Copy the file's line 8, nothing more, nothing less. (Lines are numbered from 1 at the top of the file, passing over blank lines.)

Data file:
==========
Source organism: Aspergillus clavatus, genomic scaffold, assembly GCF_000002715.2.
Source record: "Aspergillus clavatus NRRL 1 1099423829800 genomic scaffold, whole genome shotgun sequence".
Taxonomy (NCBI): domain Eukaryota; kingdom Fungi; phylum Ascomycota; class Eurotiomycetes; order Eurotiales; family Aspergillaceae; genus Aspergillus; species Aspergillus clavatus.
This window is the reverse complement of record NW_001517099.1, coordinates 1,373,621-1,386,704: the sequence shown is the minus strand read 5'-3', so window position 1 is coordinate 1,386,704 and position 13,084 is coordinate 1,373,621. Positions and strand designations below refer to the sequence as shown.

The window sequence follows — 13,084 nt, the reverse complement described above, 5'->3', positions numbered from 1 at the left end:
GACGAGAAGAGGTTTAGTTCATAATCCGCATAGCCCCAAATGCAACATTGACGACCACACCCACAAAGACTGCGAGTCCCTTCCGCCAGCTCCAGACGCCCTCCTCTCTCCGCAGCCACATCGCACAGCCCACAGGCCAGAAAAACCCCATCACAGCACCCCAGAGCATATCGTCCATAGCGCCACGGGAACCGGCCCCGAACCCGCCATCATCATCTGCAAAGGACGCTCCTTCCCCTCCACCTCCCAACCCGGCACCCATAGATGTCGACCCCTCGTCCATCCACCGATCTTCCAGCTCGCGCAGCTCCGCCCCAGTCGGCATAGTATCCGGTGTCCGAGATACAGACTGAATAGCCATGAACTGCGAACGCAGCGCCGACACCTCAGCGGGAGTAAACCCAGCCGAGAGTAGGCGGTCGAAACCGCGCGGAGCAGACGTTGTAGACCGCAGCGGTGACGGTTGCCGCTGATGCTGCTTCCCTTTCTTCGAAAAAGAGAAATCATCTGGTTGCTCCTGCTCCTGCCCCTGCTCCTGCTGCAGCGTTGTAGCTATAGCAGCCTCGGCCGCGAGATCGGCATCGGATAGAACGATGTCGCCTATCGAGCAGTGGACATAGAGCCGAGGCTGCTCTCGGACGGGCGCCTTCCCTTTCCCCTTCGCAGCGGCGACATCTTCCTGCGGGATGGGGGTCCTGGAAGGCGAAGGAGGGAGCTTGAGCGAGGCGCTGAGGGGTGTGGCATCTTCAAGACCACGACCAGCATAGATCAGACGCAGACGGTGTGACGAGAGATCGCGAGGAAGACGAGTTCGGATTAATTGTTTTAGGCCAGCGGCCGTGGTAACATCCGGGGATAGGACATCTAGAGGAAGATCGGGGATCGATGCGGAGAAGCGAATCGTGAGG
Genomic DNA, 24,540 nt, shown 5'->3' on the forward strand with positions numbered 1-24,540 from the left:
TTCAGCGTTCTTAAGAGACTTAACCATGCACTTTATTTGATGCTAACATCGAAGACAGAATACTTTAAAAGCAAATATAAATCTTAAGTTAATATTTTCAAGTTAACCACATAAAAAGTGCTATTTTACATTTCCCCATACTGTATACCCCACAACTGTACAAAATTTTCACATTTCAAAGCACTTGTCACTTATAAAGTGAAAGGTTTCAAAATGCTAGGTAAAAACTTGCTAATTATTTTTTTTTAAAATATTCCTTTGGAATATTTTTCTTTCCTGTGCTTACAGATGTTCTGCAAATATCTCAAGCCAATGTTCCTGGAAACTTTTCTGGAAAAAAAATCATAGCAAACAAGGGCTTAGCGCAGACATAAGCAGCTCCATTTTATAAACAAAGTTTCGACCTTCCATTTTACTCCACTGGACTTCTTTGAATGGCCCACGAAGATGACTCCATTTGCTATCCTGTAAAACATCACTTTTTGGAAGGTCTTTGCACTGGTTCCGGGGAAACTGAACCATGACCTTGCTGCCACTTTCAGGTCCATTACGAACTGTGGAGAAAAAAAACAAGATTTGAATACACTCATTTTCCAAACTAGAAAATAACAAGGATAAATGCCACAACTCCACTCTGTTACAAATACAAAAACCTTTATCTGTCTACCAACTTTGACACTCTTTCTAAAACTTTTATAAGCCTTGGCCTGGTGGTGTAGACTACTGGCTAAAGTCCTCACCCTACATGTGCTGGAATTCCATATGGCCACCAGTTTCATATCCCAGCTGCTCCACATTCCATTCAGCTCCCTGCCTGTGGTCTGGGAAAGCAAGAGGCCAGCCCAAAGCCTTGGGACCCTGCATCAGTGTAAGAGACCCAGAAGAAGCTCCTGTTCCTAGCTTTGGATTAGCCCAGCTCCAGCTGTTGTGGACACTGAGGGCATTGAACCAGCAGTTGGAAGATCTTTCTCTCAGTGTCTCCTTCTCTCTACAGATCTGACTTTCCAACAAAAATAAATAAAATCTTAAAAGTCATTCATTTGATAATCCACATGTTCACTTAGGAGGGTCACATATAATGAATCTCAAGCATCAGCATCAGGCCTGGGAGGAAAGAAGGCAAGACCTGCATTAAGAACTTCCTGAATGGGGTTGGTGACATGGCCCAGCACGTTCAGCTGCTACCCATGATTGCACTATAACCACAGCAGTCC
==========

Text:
TTCAGCGTTCTTAAGAGACTTAACCATGCACTTTATTTGATGCTAACATCGAAGACAGAATACTTTAAAAGCAAATATAAATCTTAAGTTAATATTTTCAAGTTAACCACATAAAAAGTGCTATTTTACATTTCCCCATACTGTATACCCCACAACTGTACAAAATTTTCACATTTCAAAGCACTTGTCACTTATAAAGTGAAAGGTTTCAAAATGCTAGGTAAAAACTTGCTAATTATTTTTTTTTAAAATATTCCTTTGGAATATTTTTCTTTCCTGTGCTTACAGATGTTCTGCAAATATCTCAAGCCAATGTTCCTGGAAACTTTTCTGGAAAAAAAATCATAGCAAACAAGGGCTTAGCGCAGACATAAGCAGCTCCATTTTATAAACAAAGTTTCGACCTTCCATTTTACTCCACTGGACTTCTTTGAATGGCCCACGAAGATGACTCCATTTGCTATCCTGTAAAACATCACTTTTTGGAAGGTCTTTGCACTGGTTCCGGGGAAACTGAACCATGACCTTGCTGCCACTTTCAGGTCCATTACGAACTGTGGAGAAAAAAAACAAGATTTGAATACACTCATTTTCCAAACTAGAAAATAACAAGGATAAATGCCACAACTCCACTCTGTTACAAATACAAAAACCTTTATCTGTCTACCAACTTTGACACTCTTTCTAAAACTTTTATAAGCCTTGGCCTGGTGGTGTAGACTACTGGCTAAAGTCCTCACCCTACATGTGCTGGAATTCCATATGGCCACCAGTTTCATATCCCAGCTGCTCCACATTCCATTCAGCTCCCTGCCTGTGGTCTGGGAAAGCAAGAGGCCAGCCCAAAGCCTTGGGACCCTGCATCAGTGTAAGAGACCCAGAAGAAGCTCCTGTTCCTAGCTTTGGATTAGCCCAGCTCCAGCTGTTGTGGACACTGAGGGCATTGAACCAGCAGTTGGAAGATCTTTCTCTCAGTGTCTCCTTCTCTCTACAGATCTGACTTTCCAACAAAAATAAATAAAATCTTAAAAGTCATTCATTTGATAATCCACATGTTCACTTAGGAGGGTCACATATAATGAATCTCAAGCATCAGCATCAGGCCTGGGAGGAAAGAAGGCAAGACCTGCATTAAGAACTTCCTGAATGGGGTTGGTGACATGGCCCAGCACGTTCAGCTGCTACCCATGATTGCACTATAACCACAGCAGTCC